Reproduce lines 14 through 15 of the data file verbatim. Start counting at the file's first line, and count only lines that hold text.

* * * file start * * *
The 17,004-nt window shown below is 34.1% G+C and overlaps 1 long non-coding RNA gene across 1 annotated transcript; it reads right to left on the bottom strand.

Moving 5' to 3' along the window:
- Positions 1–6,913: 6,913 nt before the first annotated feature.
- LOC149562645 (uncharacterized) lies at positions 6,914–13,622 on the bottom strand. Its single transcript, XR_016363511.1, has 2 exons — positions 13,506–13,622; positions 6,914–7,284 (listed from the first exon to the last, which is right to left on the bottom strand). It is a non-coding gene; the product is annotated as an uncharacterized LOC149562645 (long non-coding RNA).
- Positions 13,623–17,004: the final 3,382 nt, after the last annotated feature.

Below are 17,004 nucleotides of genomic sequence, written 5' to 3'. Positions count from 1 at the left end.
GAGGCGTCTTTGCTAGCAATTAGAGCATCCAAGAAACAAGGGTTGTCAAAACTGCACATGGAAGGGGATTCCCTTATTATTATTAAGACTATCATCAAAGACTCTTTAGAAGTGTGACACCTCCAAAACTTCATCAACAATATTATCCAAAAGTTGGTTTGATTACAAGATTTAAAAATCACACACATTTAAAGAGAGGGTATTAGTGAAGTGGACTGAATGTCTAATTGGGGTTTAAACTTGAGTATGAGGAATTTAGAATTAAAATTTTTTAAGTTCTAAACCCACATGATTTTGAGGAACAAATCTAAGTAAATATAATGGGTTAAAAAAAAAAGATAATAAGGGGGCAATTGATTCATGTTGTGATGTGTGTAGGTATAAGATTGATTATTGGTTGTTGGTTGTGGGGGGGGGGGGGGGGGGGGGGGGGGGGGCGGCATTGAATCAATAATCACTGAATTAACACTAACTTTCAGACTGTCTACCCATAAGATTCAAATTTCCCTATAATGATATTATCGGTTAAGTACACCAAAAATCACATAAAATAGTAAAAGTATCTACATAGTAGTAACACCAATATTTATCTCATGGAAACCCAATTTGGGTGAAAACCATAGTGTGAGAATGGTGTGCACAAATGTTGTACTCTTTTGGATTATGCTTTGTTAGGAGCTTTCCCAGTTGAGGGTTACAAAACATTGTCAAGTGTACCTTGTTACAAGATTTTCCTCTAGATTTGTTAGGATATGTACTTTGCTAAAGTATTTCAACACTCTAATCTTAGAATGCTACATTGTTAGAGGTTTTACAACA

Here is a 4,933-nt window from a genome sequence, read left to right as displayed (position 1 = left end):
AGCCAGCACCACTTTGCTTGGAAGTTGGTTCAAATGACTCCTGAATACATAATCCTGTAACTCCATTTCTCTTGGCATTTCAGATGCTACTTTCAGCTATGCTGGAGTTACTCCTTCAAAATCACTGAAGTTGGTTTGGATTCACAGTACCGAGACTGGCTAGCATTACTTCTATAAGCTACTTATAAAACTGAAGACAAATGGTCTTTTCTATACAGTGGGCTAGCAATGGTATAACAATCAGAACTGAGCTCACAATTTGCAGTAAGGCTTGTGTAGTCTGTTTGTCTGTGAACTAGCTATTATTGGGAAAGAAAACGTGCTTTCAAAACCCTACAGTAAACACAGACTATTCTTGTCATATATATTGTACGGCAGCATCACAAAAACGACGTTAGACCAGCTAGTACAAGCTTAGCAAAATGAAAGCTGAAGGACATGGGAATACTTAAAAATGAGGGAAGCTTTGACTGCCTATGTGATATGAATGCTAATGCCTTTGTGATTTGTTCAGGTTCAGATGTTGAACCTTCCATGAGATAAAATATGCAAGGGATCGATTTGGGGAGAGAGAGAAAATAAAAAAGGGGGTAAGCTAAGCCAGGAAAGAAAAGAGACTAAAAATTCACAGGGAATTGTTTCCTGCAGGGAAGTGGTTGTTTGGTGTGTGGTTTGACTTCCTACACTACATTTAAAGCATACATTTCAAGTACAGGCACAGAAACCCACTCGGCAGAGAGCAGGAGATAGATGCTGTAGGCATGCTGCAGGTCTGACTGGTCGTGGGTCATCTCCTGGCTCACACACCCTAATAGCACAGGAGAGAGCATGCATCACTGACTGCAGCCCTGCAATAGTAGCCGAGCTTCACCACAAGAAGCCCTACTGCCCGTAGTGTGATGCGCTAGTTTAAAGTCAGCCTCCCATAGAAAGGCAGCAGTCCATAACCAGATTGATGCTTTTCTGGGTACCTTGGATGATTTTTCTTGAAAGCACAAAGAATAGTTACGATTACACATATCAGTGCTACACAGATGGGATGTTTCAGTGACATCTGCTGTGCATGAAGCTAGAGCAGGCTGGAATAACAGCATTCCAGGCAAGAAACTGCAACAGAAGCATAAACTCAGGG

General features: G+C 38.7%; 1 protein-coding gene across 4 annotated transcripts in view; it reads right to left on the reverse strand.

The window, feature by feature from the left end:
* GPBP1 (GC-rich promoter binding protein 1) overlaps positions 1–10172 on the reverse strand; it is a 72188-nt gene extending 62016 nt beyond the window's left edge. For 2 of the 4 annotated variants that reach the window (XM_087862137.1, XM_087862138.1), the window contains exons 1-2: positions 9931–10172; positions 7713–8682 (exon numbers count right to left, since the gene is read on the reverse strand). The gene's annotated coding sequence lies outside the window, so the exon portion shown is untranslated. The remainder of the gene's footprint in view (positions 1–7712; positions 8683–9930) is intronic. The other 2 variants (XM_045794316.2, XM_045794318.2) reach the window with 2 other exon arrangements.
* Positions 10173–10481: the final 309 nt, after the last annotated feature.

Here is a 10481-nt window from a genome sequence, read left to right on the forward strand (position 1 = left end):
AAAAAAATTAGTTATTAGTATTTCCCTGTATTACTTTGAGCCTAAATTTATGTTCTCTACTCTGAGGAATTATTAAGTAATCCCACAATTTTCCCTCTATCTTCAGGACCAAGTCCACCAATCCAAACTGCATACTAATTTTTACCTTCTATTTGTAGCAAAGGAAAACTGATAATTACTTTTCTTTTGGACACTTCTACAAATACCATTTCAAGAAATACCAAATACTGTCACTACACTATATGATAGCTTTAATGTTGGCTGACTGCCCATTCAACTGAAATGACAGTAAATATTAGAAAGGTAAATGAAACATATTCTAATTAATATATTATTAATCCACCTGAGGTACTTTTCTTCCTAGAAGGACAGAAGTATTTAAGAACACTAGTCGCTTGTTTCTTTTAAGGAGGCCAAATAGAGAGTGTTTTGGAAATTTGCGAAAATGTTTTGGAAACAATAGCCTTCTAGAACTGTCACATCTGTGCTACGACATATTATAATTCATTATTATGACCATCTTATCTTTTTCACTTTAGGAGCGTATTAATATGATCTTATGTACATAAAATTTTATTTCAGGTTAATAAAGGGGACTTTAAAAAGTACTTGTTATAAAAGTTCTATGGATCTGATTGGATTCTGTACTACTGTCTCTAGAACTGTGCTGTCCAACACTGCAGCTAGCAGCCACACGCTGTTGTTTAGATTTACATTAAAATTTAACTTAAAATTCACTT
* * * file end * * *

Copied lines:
Here is a 10481-nt window from a genome sequence, read left to right on the forward strand (position 1 = left end):
AAAAAAATTAGTTATTAGTATTTCCCTGTATTACTTTGAGCCTAAATTTATGTTCTCTACTCTGAGGAATTATTAAGTAATCCCACAATTTTCCCTCTATCTTCAGGACCAAGTCCACCAATCCAAACTGCATACTAATTTTTACCTTCTATTTGTAGCAAAGGAAAACTGATAATTACTTTTCTTTTGGACACTTCTACAAATACCATTTCAAGAAATACCAAATACTGTCACTACACTATATGATAGCTTTAATGTTGGCTGACTGCCCATTCAACTGAAATGACAGTAAATATTAGAAAGGTAAATGAAACATATTCTAATTAATATATTATTAATCCACCTGAGGTACTTTTCTTCCTAGAAGGACAGAAGTATTTAAGAACACTAGTCGCTTGTTTCTTTTAAGGAGGCCAAATAGAGAGTGTTTTGGAAATTTGCGAAAATGTTTTGGAAACAATAGCCTTCTAGAACTGTCACATCTGTGCTACGACATATTATAATTCATTATTATGACCATCTTATCTTTTTCACTTTAGGAGCGTATTAATATGATCTTATGTACATAAAATTTTATTTCAGGTTAATAAAGGGGACTTTAAAAAGTACTTGTTATAAAAGTTCTATGGATCTGATTGGATTCTGTACTACTGTCTCTAGAACTGTGCTGTCCAACACTGCAGCTAGCAGCCACACGCTGTTGTTTAGATTTACATTAAAATTTAACTTAAAATTCACTT